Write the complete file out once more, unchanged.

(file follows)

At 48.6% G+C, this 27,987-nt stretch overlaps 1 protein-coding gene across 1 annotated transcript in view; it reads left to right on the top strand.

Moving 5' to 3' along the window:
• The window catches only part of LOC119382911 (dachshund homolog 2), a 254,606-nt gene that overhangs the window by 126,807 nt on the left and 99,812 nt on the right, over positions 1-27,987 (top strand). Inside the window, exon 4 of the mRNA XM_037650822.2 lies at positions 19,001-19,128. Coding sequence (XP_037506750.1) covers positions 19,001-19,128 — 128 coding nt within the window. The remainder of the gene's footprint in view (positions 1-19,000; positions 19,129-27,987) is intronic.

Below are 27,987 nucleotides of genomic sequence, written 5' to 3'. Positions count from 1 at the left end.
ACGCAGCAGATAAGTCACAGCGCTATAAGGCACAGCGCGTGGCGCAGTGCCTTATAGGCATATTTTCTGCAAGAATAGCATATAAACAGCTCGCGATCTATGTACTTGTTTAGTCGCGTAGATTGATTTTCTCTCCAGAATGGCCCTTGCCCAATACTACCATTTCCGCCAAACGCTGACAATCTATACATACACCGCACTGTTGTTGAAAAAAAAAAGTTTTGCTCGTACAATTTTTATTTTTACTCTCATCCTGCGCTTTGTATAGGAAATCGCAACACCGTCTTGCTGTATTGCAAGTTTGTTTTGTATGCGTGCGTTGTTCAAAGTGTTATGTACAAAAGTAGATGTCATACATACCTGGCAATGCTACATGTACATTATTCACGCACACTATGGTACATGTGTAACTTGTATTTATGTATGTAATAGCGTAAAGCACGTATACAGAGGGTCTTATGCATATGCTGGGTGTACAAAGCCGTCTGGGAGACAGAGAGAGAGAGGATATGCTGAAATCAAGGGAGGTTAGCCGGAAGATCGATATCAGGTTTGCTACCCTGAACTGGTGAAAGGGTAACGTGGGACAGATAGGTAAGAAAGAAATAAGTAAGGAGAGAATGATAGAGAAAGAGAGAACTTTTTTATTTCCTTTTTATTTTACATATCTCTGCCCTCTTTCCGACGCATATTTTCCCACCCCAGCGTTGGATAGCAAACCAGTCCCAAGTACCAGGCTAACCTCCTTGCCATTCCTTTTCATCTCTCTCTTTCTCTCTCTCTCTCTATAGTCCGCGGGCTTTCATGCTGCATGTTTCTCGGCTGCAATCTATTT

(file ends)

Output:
At 48.6% G+C, this 27,987-nt stretch overlaps 1 protein-coding gene across 1 annotated transcript in view; it reads left to right on the top strand.

Moving 5' to 3' along the window:
• The window catches only part of LOC119382911 (dachshund homolog 2), a 254,606-nt gene that overhangs the window by 126,807 nt on the left and 99,812 nt on the right, over positions 1-27,987 (top strand). Inside the window, exon 4 of the mRNA XM_037650822.2 lies at positions 19,001-19,128. Coding sequence (XP_037506750.1) covers positions 19,001-19,128 — 128 coding nt within the window. The remainder of the gene's footprint in view (positions 1-19,000; positions 19,129-27,987) is intronic.

Below are 27,987 nucleotides of genomic sequence, written 5' to 3'. Positions count from 1 at the left end.
ACGCAGCAGATAAGTCACAGCGCTATAAGGCACAGCGCGTGGCGCAGTGCCTTATAGGCATATTTTCTGCAAGAATAGCATATAAACAGCTCGCGATCTATGTACTTGTTTAGTCGCGTAGATTGATTTTCTCTCCAGAATGGCCCTTGCCCAATACTACCATTTCCGCCAAACGCTGACAATCTATACATACACCGCACTGTTGTTGAAAAAAAAAAGTTTTGCTCGTACAATTTTTATTTTTACTCTCATCCTGCGCTTTGTATAGGAAATCGCAACACCGTCTTGCTGTATTGCAAGTTTGTTTTGTATGCGTGCGTTGTTCAAAGTGTTATGTACAAAAGTAGATGTCATACATACCTGGCAATGCTACATGTACATTATTCACGCACACTATGGTACATGTGTAACTTGTATTTATGTATGTAATAGCGTAAAGCACGTATACAGAGGGTCTTATGCATATGCTGGGTGTACAAAGCCGTCTGGGAGACAGAGAGAGAGAGGATATGCTGAAATCAAGGGAGGTTAGCCGGAAGATCGATATCAGGTTTGCTACCCTGAACTGGTGAAAGGGTAACGTGGGACAGATAGGTAAGAAAGAAATAAGTAAGGAGAGAATGATAGAGAAAGAGAGAACTTTTTTATTTCCTTTTTATTTTACATATCTCTGCCCTCTTTCCGACGCATATTTTCCCACCCCAGCGTTGGATAGCAAACCAGTCCCAAGTACCAGGCTAACCTCCTTGCCATTCCTTTTCATCTCTCTCTTTCTCTCTCTCTCTCTATAGTCCGCGGGCTTTCATGCTGCATGTTTCTCGGCTGCAATCTATTT